They said the industry is being forced to import natural rubber, which is driving up costs amid the ongoing peak season in the country.
According to data released by the Rubber Board, natural rubber (NR) production grew 5% year-on-year to 321,000 tonnes in the six months to September, while consumption rose 2% to 527,880 tonnes. The deficit at 39.2% is marginally lower than 41.1% in the same period last year
“The grim situation on the NR front continues. Domestic production continues to be far below the domestic demand,” said Satish Sharma, chairman of Automotive Tyre Manufacturers Association (ATMA).
The Rubber Board had earlier projected NR production in 2017-18 at 8 lakh tonnes, a growth of 16% over the previous year.
But ATMA said looking at the half-yearly data, production needs to grow at a rate of 24% year-on-year in the second half, which seems highly unlikely.
“There is availability crunch despite the fact that domestic NR has been fetching higher prices than prevailing internationally,” said Sharma.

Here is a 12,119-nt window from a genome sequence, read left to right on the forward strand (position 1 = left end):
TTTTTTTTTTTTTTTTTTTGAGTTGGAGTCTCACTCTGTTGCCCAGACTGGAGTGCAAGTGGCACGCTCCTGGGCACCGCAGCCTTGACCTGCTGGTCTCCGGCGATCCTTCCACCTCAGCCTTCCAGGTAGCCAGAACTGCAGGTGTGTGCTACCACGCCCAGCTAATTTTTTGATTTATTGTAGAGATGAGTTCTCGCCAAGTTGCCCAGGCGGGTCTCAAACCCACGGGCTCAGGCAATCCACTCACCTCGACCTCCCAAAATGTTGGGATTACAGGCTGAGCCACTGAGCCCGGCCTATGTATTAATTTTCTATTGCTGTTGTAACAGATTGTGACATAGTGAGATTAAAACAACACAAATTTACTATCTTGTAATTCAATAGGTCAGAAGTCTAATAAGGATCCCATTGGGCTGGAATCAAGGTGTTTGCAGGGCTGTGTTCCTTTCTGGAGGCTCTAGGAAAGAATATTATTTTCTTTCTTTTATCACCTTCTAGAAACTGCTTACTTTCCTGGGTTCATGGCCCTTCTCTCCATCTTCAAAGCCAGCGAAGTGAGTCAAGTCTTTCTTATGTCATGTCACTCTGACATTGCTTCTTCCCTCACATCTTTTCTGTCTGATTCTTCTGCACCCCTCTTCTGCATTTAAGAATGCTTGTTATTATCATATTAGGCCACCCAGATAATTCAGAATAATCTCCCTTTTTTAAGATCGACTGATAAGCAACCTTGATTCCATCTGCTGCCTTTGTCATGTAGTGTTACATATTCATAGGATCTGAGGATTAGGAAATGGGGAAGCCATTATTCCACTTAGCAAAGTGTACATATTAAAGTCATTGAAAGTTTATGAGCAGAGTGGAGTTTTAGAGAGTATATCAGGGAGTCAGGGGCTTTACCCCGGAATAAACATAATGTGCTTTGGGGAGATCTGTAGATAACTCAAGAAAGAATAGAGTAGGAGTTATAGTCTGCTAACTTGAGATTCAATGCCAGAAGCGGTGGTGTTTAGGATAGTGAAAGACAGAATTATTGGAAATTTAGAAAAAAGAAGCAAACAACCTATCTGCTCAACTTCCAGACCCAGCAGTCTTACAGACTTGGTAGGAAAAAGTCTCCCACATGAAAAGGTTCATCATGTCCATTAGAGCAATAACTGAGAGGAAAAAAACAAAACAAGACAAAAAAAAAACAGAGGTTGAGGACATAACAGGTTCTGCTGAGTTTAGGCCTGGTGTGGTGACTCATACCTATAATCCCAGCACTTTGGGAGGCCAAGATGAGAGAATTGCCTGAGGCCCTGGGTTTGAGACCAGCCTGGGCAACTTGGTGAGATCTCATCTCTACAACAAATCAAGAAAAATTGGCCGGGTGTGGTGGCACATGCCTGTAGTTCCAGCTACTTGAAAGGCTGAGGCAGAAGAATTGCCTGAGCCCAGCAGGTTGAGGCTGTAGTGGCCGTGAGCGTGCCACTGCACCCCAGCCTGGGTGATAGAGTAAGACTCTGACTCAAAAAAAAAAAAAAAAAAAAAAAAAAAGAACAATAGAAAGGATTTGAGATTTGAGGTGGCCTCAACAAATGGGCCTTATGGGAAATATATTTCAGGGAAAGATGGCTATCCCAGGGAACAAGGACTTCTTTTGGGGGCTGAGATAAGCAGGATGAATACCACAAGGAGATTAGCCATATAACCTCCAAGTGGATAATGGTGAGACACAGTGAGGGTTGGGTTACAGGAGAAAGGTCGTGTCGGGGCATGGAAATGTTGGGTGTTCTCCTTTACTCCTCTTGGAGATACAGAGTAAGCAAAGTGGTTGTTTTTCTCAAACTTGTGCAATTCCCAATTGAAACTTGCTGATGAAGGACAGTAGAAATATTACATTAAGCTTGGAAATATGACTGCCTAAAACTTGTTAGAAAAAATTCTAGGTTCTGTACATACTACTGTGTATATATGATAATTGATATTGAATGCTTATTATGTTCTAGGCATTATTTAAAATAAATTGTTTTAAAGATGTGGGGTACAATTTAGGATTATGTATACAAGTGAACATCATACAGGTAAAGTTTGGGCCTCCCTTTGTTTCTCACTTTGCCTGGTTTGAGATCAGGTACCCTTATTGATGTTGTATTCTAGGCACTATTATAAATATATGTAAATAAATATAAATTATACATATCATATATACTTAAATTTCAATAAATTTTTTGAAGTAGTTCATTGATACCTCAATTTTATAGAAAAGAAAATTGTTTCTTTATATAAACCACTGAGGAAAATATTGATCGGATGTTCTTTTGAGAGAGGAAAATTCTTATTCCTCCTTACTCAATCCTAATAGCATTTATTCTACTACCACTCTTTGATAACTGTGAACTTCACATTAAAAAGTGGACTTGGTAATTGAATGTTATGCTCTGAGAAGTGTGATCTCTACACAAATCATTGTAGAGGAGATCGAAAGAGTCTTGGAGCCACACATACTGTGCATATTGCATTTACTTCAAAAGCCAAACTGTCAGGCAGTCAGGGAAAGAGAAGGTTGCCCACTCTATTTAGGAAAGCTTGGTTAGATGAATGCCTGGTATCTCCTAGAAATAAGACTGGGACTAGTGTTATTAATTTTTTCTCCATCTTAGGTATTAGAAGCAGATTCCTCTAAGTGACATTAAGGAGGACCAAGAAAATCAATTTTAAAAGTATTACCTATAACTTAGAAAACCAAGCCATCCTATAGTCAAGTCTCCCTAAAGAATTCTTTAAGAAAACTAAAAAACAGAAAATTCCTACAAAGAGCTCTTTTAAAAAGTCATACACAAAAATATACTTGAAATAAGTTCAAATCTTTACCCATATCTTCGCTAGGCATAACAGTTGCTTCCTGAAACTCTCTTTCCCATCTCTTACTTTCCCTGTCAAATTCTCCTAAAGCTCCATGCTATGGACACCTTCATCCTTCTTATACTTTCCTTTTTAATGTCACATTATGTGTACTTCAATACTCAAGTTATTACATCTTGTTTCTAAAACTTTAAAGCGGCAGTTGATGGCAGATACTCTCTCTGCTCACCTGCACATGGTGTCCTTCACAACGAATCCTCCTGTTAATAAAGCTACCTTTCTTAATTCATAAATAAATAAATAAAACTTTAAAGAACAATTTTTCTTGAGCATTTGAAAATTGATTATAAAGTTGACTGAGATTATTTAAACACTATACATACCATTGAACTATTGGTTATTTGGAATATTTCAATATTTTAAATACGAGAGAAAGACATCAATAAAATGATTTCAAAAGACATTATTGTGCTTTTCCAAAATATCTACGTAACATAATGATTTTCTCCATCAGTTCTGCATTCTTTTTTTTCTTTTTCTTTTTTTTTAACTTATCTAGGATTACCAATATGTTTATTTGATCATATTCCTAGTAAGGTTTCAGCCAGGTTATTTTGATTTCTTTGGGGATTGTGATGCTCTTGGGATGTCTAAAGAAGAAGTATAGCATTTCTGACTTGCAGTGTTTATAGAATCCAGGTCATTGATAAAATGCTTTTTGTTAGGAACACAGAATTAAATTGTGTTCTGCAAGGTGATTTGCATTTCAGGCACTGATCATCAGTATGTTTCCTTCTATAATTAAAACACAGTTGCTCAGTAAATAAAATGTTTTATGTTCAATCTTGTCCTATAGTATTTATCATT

Tapping has resumed in full swing in Kerala after the rain-forced interruption of last week.
“But availability is tight in the market as growers are holding the stock expecting better price,’’ said G P Goyal, president of Cochin Rubber Merchants Association.
The tyre industry has been importing block rubber available at Rs 95 per kg to bridge the deficit between production and consumption. The imports, which had shown a 10% year-on-year decline in the first six months of 2017-18 at 224,793 tonnes, may increase in the coming months.
According to ATMA, import of NR attracts a 25% duty, which is highest in the world and adds to the cost push of the industry. The industry has sought permission to import NR on a tariff rate quota (TRQ) basis at ‘nil’ rate of duty to the extent of gap between domestic production and consumption. It has also asked for removal of port restrictions on natural rubber, which can be imported only at Chennai and JNPT ports.